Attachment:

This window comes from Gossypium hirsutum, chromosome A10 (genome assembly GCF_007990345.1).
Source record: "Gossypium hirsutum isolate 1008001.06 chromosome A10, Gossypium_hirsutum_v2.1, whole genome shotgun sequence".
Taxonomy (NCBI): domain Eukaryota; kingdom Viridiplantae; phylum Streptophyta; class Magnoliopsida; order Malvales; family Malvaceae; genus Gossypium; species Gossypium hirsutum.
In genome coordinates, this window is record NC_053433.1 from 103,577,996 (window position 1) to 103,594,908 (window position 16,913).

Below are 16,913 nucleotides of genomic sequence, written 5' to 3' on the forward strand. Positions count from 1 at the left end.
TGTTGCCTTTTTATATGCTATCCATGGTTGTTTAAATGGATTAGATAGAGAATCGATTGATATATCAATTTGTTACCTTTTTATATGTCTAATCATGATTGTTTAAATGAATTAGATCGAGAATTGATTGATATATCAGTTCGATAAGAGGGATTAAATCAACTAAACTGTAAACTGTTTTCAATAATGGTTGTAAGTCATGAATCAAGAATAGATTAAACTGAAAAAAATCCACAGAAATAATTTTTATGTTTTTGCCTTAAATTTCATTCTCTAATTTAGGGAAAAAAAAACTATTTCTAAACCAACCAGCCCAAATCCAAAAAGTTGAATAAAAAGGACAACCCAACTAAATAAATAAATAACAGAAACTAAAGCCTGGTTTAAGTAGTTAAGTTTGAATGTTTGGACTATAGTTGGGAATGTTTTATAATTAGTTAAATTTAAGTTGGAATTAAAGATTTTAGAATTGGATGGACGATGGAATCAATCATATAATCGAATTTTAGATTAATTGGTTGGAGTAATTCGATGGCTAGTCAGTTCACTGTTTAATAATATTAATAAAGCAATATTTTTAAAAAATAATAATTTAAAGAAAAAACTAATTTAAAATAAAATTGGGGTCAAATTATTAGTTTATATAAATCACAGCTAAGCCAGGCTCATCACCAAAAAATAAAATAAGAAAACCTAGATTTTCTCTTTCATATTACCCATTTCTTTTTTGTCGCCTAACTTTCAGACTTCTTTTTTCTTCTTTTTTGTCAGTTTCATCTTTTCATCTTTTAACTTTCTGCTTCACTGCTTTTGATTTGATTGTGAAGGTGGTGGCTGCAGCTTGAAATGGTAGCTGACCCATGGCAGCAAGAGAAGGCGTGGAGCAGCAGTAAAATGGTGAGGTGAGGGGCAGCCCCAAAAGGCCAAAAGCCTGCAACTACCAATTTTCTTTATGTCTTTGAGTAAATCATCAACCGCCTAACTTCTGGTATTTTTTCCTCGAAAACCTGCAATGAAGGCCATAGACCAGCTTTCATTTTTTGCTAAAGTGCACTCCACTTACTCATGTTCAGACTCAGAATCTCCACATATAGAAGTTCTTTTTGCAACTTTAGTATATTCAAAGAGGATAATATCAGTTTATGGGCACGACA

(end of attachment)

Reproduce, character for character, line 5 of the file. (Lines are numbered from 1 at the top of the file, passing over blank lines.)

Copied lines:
Below are 16,913 nucleotides of genomic sequence, written 5' to 3' on the forward strand. Positions count from 1 at the left end.